Cultivating "Hip Hop Forestry" To Grow The Environmental Movement
Thomas RaShad Easley grew up in an apartment in an urban neighborhood in Birmingham, Ala. But he learned to love nature, in part because his grandparents cultivated a lush garden amid the concrete and blacktop.
He was also an Eagle Scout, and Scouting got him out of the city and into the woods, where he enjoyed spending time at Tannehill State Park.
“Yes, we would go camping, and I’m glad that we did it. Because at first, I didn’t want to do it,” Easley recalled. “And then, when we got out there, it was so much fun. You know, me and the guys. And the other good thing about our scout troop was we were a diverse scout troop. So we had black, white, as well as brown young men in our troop. So it was almost like a social experiment – Troop 49 in Birmingham, Alabama.”
Easley went on to earn an undergraduate degree in forest science from Alabama Agricultural & Mechanical University; a master’s degree in forest genetics is from Iowa State University; and eventually a doctorate from North Carolina State University. He is now an assistant dean at the Yale University School of Forestry and Environmental Studies.
But in his work with environmental groups, he noticed that they were not like Troop 49 in Birmingham. They were almost entirely white – with very few African Americans like him, or Latinos or other minorities. This ethnic narrowness caused a problematic narrowness of focus – in terms of both audience and subject matter.
“It’s almost like saying having first-world or rich-people problems, I think as far as the topics,” Easley said. “One group may want to talk about fish. And the people may be like, yes, fishing is an issue. But then, drinking water is an issue that the people here are going to be concerned about.”
To help bridge that gap, and reach out to more people of color – Easley advocates for a rethinking of how environmentalists communicate. He is a contributor to a new book, titled: “A Better Planet. 40 Big Ideas for a Sustainable Future.” Easley’s chapter is titled: “Hip Hop Sustainability.”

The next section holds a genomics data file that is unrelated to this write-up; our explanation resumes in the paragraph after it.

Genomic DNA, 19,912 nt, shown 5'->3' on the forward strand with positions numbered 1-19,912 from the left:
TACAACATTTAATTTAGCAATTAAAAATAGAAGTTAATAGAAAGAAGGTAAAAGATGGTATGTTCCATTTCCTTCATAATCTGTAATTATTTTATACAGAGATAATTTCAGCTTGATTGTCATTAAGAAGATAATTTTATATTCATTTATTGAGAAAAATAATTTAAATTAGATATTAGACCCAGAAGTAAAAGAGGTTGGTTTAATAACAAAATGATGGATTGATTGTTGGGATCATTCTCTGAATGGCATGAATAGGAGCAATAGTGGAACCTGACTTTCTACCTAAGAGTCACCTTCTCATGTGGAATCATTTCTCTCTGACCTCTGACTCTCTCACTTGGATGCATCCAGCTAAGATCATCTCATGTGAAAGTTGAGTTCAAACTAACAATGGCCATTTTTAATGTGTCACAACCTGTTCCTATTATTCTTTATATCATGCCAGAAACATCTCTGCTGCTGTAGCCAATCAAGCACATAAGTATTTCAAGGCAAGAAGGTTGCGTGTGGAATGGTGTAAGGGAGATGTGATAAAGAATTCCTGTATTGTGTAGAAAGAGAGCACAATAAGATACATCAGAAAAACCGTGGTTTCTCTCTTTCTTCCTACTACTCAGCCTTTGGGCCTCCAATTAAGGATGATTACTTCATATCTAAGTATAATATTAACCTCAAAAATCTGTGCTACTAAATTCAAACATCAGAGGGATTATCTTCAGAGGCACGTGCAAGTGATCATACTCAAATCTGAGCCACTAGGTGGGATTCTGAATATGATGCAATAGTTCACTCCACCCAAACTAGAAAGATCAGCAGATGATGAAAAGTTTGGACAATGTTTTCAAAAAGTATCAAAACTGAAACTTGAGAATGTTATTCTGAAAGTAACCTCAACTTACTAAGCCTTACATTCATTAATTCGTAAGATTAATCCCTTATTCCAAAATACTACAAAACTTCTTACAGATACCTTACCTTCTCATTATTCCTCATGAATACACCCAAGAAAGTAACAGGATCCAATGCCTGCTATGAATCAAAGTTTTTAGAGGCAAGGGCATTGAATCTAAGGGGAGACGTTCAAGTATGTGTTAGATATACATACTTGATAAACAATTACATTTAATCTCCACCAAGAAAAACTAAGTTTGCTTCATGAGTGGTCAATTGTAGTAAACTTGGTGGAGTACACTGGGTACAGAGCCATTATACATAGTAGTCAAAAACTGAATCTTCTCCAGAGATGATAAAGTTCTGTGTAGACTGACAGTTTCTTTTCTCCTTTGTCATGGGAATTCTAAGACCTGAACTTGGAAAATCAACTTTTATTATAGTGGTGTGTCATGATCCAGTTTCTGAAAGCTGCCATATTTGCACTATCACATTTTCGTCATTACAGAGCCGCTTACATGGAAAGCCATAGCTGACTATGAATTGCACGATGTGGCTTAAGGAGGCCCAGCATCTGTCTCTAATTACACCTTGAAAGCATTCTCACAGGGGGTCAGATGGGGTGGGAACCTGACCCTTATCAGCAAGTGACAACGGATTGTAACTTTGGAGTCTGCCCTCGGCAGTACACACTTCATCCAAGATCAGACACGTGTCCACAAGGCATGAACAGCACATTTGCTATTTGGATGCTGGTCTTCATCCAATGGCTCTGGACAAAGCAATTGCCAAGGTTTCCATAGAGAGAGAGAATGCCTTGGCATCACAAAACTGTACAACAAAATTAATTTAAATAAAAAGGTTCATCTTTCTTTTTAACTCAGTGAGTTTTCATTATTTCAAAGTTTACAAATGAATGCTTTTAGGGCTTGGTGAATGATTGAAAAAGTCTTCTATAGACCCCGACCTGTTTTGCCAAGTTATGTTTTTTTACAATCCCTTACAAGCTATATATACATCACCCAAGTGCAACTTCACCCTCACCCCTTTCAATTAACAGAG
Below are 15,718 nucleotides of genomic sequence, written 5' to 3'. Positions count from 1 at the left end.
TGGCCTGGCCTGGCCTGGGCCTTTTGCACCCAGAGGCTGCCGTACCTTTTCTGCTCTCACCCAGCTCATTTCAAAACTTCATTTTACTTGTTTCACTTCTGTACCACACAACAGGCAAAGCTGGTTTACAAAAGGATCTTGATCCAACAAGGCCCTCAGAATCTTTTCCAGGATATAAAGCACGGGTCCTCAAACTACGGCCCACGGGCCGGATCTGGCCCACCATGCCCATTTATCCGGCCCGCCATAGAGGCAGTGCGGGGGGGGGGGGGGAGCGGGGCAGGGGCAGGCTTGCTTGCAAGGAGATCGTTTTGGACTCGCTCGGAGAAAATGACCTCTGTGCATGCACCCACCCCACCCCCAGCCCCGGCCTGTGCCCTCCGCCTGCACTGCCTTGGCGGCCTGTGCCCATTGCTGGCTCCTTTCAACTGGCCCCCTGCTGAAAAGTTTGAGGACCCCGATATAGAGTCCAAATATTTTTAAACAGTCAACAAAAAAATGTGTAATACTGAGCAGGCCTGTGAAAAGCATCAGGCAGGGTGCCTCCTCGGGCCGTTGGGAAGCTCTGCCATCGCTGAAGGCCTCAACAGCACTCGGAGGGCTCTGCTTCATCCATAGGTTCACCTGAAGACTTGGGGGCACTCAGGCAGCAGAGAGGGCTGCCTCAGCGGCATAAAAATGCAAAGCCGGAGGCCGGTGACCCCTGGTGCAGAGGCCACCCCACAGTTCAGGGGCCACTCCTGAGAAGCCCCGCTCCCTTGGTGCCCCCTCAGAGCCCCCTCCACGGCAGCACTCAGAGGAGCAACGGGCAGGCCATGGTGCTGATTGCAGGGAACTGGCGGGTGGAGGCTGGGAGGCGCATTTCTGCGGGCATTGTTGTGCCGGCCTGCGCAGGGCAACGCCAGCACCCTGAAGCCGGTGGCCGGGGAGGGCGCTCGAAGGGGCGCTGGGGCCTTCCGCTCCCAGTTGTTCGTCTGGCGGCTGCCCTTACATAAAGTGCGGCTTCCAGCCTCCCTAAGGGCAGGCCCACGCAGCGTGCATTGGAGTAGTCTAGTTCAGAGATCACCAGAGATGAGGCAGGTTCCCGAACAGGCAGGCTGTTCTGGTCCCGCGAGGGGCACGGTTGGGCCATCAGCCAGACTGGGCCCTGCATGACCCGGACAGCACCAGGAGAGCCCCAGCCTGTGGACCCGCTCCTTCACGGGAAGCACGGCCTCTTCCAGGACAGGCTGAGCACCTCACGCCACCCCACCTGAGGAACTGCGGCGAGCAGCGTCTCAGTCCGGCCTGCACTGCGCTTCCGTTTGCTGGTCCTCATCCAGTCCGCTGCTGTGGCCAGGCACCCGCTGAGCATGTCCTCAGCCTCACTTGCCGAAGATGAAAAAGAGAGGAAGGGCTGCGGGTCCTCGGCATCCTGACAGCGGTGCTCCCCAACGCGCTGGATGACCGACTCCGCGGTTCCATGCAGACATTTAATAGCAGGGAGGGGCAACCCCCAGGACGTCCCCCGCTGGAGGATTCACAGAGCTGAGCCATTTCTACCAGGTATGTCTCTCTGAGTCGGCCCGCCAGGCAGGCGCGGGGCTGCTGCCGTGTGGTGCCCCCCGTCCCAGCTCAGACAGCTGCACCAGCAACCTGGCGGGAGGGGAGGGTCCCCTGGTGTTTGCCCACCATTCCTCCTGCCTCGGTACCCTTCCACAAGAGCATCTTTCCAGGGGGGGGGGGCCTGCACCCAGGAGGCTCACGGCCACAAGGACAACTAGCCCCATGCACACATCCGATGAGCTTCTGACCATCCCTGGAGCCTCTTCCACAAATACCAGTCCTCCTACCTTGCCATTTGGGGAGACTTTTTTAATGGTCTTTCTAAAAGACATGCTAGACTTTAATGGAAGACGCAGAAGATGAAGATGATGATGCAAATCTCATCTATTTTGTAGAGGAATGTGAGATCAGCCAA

In the classroom, in community meetings, and in music clubs, RaShad Easley is a pioneer of “Forestry Hip Hop.” It’s the translation of the treehugger ethic into a form of music aimed at reaching more urban audiences.
Here’s a sample: “I took a different pathway, and not a pipeline. I became a disciple of a discipline that’s unheard of by blacks, Latinos, Indigenous populations, who’s ancestry starts before land’s domination. Way before emancipation, before cutting down trees, before the PTSD when blue and red lights are behind me. For life is hustle, hard with a couple jobs. I want to do a new thing. From concrete to flood plains you see our blood stains.”
The flood plains he talks about are the low-lying areas in New Orleans, North Carolina and many other places around the world, where minorities often suffer the worst damage and displacement from sea-level rise caused by climate change. The bloodstains reflect the death and destruction that indigenous people have suffered from European-style exploitation of the natural world and native people.
“My ancestors are my ghost writers,” Easley said. “I feel like my music and my lyrics are actual messages – almost like sermons.”
Easley does not pretend that rap is the sole avenue through which environmentalists should expand their message. His point is that a radical opening of the mind and methods are required – whether it involves online videos, movies, music, dance or demonstrations in the street.
Everyone should be worried about a world that’s on fire. And everyone should be invited to the meeting of the minds about what to do about it.
Photo of Thomas RaShad Easley from the author.